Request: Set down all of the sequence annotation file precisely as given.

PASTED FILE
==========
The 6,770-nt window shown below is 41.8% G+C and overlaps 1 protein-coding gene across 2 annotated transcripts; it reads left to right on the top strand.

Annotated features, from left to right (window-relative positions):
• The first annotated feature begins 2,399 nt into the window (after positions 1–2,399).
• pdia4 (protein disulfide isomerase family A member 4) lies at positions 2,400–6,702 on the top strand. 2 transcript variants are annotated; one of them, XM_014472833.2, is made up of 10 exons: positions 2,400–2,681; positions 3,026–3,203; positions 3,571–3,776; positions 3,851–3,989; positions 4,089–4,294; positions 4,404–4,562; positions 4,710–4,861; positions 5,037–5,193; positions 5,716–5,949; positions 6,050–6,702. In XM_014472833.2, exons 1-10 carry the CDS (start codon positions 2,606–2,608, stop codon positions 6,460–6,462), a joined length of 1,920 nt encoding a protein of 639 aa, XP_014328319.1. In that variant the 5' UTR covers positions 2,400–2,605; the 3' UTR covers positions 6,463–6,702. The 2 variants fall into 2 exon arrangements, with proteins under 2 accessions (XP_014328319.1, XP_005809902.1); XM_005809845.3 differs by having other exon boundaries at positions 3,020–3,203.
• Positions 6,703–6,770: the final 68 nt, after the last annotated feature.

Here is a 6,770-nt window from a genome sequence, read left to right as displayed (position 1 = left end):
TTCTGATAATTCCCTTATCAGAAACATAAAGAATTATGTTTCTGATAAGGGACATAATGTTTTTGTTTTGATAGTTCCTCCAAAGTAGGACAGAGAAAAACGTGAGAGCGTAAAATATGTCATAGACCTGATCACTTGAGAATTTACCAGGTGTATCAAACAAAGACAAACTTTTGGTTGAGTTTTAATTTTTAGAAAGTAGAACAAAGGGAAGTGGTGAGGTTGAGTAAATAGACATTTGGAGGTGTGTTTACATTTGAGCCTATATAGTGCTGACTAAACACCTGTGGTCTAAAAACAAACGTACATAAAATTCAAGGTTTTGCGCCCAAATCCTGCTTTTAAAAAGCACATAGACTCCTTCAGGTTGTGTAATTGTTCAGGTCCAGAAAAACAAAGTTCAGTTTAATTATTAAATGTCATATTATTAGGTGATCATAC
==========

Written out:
The 6,770-nt window shown below is 41.8% G+C and overlaps 1 protein-coding gene across 2 annotated transcripts; it reads left to right on the top strand.

Annotated features, from left to right (window-relative positions):
• The first annotated feature begins 2,399 nt into the window (after positions 1–2,399).
• pdia4 (protein disulfide isomerase family A member 4) lies at positions 2,400–6,702 on the top strand. 2 transcript variants are annotated; one of them, XM_014472833.2, is made up of 10 exons: positions 2,400–2,681; positions 3,026–3,203; positions 3,571–3,776; positions 3,851–3,989; positions 4,089–4,294; positions 4,404–4,562; positions 4,710–4,861; positions 5,037–5,193; positions 5,716–5,949; positions 6,050–6,702. In XM_014472833.2, exons 1-10 carry the CDS (start codon positions 2,606–2,608, stop codon positions 6,460–6,462), a joined length of 1,920 nt encoding a protein of 639 aa, XP_014328319.1. In that variant the 5' UTR covers positions 2,400–2,605; the 3' UTR covers positions 6,463–6,702. The 2 variants fall into 2 exon arrangements, with proteins under 2 accessions (XP_014328319.1, XP_005809902.1); XM_005809845.3 differs by having other exon boundaries at positions 3,020–3,203.
• Positions 6,703–6,770: the final 68 nt, after the last annotated feature.

Here is a 6,770-nt window from a genome sequence, read left to right as displayed (position 1 = left end):
TTCTGATAATTCCCTTATCAGAAACATAAAGAATTATGTTTCTGATAAGGGACATAATGTTTTTGTTTTGATAGTTCCTCCAAAGTAGGACAGAGAAAAACGTGAGAGCGTAAAATATGTCATAGACCTGATCACTTGAGAATTTACCAGGTGTATCAAACAAAGACAAACTTTTGGTTGAGTTTTAATTTTTAGAAAGTAGAACAAAGGGAAGTGGTGAGGTTGAGTAAATAGACATTTGGAGGTGTGTTTACATTTGAGCCTATATAGTGCTGACTAAACACCTGTGGTCTAAAAACAAACGTACATAAAATTCAAGGTTTTGCGCCCAAATCCTGCTTTTAAAAAGCACATAGACTCCTTCAGGTTGTGTAATTGTTCAGGTCCAGAAAAACAAAGTTCAGTTTAATTATTAAATGTCATATTATTAGGTGATCATAC